NexGen Energy CEO, Leigh Curyer, says the company’s Rook I uranium project has earnt its place as one of the “leading global resource projects with an elite ESG profile” after the publication of feasibility study results on the project’s Arrow deposit in the Athabasca Basin of Saskatchewan, Canada.
The study was completed jointly by consultants including Stantec, Wood and Roscoe Postle Associates (now part of SLR Consulting), with other technical inputs completed by sub-consultants.
Financial highlights from this study included an initial capital bill of C$1.3 billion ($1.03 billion) repaid with a post-tax net present value (8% discount) of C$3.47 billion based on a $50/Ib uranium price. From years 1-5 average annual production was due to come in at 28.8Mlb of uranium oxide, with average production over the life of mine of 10.7 years of 21.7 MIb/y.
The company laid out plans for a 1,300 t/d mill processing an average feed grade of 2.37% U3O8.
Listed within the “top five feasibility study outcomes” was enhanced environmental performance, with NexGen saying an optimised facilities layout had reduced the project footprint by around 20% and lowered on-site personnel transportation and ore haulage.
Optimised shaft sizing, water usage through advanced water recycling, and plant engineering reflected elite environmental standards, it added.
“With respect to the proposed shaft, mine workings and underground tailings management facility (UGTMF) locations, geotechnical and hydrogeological testing validated highly competent rock with no significant alteration, no major structures, and low hydraulic conductivity,” the company said.
The mine plan at Arrow was based on conventional long-hole stoping using the 239.6 MIb of declared reserves, the company said.
“Geotechnical studies during the feasibility study re-emphasised the conventional long-hole stoping mining method, including the use of longitudinal and transverse stopes, 30 m level spacing, and the nominal stope strike length of 12 m to 24 m,” it said. “This represents an excellent stope stability range for underground mining in the highly competent conditions.”
Given the competency and conditions of the underground environment, all waste streams from the process plant are planned to be stored underground in the UGTMF, while process water streams will be treated on surface in the optimised effluent treatment plant, NexGen said.
The underground workings will be accessed by two shafts, with the production shaft supporting personnel movements, materials, ore, waste and fresh air. The production shaft was increased to 8 m in diameter (from 6.5 m in diameter in the prefeasibility study (PFS)) to optimise radiation and ventilation management, ensuring the mine is elite from a safety perspective, the company said.
“Additionally, the production shaft will have divided compartments, ensuring that fresh air and personnel entering the mine, remain isolated from ore being skipped to surface,” it added.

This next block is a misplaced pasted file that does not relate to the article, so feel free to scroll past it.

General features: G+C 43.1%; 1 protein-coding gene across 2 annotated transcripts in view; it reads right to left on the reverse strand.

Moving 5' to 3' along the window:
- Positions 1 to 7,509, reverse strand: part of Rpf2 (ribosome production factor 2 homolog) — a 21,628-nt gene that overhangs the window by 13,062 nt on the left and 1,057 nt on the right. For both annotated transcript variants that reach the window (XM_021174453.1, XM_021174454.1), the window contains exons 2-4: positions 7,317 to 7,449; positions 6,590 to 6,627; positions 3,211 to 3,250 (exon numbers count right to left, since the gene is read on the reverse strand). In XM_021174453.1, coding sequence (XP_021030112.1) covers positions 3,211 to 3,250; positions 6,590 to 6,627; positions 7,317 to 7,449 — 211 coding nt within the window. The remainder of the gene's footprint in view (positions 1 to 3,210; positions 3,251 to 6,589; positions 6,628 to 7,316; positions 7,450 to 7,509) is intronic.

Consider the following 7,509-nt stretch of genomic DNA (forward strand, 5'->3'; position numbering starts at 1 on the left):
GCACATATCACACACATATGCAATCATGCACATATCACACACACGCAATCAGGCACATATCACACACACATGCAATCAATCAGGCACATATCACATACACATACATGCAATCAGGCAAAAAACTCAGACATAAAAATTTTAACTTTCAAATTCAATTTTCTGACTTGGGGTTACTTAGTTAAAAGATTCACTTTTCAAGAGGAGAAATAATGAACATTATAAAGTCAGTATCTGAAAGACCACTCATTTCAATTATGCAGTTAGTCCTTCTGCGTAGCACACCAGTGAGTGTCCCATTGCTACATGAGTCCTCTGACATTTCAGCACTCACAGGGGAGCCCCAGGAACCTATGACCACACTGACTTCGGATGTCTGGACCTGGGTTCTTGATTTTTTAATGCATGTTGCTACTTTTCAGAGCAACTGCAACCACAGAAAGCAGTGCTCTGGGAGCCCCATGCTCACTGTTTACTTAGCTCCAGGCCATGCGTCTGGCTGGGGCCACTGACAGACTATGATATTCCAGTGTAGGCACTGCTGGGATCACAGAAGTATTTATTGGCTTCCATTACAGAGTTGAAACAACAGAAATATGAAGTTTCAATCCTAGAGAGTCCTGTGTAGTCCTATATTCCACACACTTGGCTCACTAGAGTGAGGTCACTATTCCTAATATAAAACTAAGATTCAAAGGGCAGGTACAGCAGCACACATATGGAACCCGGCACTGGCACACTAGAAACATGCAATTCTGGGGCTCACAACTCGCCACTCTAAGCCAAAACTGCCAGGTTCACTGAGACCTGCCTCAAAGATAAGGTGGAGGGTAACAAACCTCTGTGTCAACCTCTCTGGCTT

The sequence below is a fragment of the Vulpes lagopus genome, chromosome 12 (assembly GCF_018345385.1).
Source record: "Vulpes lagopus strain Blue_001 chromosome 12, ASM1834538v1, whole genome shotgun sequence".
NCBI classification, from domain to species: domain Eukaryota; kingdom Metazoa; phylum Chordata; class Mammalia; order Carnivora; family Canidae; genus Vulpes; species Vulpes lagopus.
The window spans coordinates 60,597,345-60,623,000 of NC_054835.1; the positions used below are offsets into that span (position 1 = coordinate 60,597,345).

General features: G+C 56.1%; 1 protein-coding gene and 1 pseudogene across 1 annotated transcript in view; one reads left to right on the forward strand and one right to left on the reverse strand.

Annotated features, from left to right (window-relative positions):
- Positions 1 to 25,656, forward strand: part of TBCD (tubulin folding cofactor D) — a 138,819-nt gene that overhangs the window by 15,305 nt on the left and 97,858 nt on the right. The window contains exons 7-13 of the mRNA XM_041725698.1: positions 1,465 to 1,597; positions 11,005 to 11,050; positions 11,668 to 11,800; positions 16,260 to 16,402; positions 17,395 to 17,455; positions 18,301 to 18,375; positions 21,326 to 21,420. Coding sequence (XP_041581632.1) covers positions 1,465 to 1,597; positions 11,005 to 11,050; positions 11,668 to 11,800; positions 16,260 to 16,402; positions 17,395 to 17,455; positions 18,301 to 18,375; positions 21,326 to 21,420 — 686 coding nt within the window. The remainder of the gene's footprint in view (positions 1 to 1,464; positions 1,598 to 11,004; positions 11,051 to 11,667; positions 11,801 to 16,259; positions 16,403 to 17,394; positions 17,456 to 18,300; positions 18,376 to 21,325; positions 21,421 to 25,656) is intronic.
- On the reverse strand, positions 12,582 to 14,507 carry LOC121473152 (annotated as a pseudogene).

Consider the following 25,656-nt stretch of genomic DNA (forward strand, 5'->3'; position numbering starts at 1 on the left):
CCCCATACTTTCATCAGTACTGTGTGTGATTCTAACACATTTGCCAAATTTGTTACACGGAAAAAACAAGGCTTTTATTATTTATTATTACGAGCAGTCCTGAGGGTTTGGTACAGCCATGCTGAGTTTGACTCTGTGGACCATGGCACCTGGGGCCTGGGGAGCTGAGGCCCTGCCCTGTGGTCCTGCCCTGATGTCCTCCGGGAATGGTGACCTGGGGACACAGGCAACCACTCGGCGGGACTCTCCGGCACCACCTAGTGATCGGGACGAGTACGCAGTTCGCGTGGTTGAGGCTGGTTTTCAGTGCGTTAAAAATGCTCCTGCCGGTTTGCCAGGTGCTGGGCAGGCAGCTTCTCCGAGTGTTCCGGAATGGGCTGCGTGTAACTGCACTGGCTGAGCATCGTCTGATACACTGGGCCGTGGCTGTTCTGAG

The exhaust shaft was ultimately decreased to 5.5 m in diameter (from 6.5 m in diameter in the PFS) and will be used for exhaust air and emergency secondary egress, NexGen said.
Like some other projects in the region, shaft freezing will be required to a point to secure the underground project, NexGen confirmed.
In terms of processing, NexGen said extensive test work and engineering had determined that proven technology in a conventional uranium processing flowsheet is most effective to produce uranium oxide from the Arrow deposit.
The main components of the processing plant are ore sorting; grinding; leaching; liquid-solid separation via counter current decantation and clarification; solvent extraction; gypsum precipitation and washing; yellowcake precipitation and washing; yellowcake drying; calcining and packaging; and tailings preparation and paste tailings plant.
Metallurgical testing resulted in supporting and refining process design parameters, with the process recovery of 97.6% confirming the predictable nature of the processing flow sheet, it said.
“The feasibility study also confirmed that all processed waste streams can be stored in the UGTMF and no surface tailings facility is required,” NexGen said. “The UGTMF is a reflection of NexGen’s industry-leading environmental design approach, contributing to the significant reduction of the project’s surface footprint, and representing an opportunity to implement best practice of progressive closure of tailings facilities during the operational phase of the mine.”
A feasibility study drill program validated the geotechnical conditions and favourable conditions for the UGTMF, with the study also optimising the geotechnical design, size and sequencing of the UGTMF included in the mine plan.
The study test work demonstrated paste fill strength met or exceeded all requirements set in the feasibility study design for a potential paste-backfill to be used for underground stope stability.
In terms of the timeline to production, NexGen said it planned to submit its Environmental Impact Statement in the second half of this year, along with relevant licences.